Such scenes are also commonly portrayed in the interior wall murals of many temple buildings in the city.  Unique to the Silver Temple are the panels depicting the Haiya community’s history, with Kawila’s army on the march and his mounted soldiers rounding up people in Kengtung.  Also unique are decorative plaques that have nothing to do with religion, like the emblems of the ASEAN nations, pictures of the Seven Wonders of the Ancient World, capital cities of the modern world, famous buildings like Stonehenge, the Hagia Sophia Mosque, the catacombs of Alexandria, the Porcelain Pagoda of Nanjing, etc. and cartoon characters like Spiderman.
Alexandria catacombs, Hagia Sophia Mosque
       The identifying captions beneath these plaques are all in English, another indication of the temple’s new reach out to the tourist crowds.  Next to the ubosot is a small museum honoring the community’s top silver and lacquer ware specialists, with biographies and samples of their work.  The workshop next to the viharn is still active every day and the temple offers tourists classes in silver craftwork.  It also has a ‘Monk Chat’ program for visitors to talk with English-speaking monks about Buddhism or learn about meditation.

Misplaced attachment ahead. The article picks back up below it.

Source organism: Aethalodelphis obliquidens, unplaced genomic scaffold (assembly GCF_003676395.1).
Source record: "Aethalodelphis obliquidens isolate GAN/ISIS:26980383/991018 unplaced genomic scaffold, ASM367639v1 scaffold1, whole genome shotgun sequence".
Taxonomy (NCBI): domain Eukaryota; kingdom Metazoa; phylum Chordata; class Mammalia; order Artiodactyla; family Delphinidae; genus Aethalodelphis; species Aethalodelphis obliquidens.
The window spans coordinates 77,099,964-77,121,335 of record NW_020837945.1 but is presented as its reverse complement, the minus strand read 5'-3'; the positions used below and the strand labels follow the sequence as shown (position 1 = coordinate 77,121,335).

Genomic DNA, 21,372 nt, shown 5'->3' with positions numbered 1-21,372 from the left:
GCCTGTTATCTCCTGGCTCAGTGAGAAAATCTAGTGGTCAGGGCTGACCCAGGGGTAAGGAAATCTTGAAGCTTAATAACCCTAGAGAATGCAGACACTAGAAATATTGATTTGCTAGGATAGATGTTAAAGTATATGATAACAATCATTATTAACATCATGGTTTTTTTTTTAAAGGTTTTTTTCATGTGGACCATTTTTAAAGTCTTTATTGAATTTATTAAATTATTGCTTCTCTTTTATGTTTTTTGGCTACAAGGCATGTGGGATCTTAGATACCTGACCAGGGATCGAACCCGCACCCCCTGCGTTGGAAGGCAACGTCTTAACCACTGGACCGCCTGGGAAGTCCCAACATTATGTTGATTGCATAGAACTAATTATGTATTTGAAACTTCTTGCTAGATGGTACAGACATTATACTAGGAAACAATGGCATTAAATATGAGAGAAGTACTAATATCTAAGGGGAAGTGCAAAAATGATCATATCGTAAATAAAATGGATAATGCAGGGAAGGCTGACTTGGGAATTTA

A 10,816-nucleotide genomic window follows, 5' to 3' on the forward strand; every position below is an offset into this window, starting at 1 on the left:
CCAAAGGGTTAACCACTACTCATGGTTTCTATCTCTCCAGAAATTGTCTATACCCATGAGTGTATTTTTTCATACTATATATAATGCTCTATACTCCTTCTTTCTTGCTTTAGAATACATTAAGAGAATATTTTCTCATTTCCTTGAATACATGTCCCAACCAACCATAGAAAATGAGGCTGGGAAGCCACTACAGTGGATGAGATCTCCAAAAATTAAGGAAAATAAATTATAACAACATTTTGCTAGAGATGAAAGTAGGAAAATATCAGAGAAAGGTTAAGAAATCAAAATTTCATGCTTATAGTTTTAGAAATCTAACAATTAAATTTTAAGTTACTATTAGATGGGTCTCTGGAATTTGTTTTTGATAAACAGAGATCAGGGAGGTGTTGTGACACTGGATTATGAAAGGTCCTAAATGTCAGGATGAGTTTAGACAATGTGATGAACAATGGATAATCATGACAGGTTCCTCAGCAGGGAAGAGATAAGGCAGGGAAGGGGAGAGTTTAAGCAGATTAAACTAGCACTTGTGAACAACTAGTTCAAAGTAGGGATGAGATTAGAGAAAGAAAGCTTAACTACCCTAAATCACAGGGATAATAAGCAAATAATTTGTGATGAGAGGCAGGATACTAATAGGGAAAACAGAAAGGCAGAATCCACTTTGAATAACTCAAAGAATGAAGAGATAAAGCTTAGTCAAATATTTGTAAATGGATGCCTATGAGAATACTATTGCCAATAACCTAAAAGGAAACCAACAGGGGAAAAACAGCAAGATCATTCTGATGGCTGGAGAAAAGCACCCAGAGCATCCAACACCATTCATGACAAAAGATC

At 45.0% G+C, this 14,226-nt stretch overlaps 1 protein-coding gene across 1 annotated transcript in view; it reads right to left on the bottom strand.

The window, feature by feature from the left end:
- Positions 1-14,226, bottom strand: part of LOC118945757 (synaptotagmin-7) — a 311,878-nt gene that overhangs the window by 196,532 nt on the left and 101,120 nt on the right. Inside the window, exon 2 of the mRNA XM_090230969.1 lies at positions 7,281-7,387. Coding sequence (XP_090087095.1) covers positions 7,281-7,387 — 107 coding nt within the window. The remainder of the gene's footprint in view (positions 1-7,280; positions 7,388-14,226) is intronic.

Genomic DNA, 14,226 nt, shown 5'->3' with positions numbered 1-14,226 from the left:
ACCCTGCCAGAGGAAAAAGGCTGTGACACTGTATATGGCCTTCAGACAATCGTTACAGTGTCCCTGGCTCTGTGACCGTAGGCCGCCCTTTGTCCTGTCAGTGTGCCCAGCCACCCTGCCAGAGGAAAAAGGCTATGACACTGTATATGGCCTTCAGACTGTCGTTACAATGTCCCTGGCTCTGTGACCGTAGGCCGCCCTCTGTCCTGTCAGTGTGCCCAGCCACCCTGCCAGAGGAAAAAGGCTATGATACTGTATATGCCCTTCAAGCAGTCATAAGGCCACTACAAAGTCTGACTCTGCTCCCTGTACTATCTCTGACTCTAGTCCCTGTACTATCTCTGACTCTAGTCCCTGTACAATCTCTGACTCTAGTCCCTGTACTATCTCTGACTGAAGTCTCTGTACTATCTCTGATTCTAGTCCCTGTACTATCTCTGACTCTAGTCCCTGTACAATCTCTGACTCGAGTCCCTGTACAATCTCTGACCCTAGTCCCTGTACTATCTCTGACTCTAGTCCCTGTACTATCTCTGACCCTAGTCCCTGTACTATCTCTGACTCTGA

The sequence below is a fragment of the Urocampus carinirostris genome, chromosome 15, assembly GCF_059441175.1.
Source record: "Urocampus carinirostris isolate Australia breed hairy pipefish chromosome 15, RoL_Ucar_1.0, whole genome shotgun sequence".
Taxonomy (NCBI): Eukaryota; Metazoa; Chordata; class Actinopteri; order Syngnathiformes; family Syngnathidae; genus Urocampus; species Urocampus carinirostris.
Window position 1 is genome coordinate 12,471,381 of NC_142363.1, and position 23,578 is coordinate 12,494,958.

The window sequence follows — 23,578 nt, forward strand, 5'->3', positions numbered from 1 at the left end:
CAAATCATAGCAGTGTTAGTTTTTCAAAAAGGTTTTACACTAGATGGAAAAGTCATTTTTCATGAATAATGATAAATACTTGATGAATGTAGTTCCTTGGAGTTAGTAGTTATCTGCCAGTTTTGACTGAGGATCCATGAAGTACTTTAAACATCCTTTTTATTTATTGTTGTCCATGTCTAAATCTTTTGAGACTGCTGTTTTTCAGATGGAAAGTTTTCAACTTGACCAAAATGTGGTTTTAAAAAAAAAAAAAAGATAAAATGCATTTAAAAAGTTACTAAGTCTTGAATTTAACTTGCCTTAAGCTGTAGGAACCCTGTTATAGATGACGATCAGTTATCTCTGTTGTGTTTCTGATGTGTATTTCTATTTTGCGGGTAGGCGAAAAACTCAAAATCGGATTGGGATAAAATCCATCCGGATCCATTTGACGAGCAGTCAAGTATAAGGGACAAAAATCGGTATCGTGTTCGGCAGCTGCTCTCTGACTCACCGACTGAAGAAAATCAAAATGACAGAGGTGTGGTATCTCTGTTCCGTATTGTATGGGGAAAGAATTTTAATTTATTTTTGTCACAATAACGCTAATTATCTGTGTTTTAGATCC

The moats, bastions, restored old temples and city gates, what passes for the main tourist attractions in Chiang Mai, are the visible legacy of Kawila’s reconstruction.  More important was the demographic change he introduced, the precedent he set for adding to the local population people from far beyond Chiang Mai,  As a result, the culture of Chiang Mai today is richer than it ever was, even in Lanna’s Golden Age.

village life, a panel on the Silver Temple
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Monday, September 5, 2016

Art and the Akha Woman

                                                   by Jim Goodman

Ulo Akha woman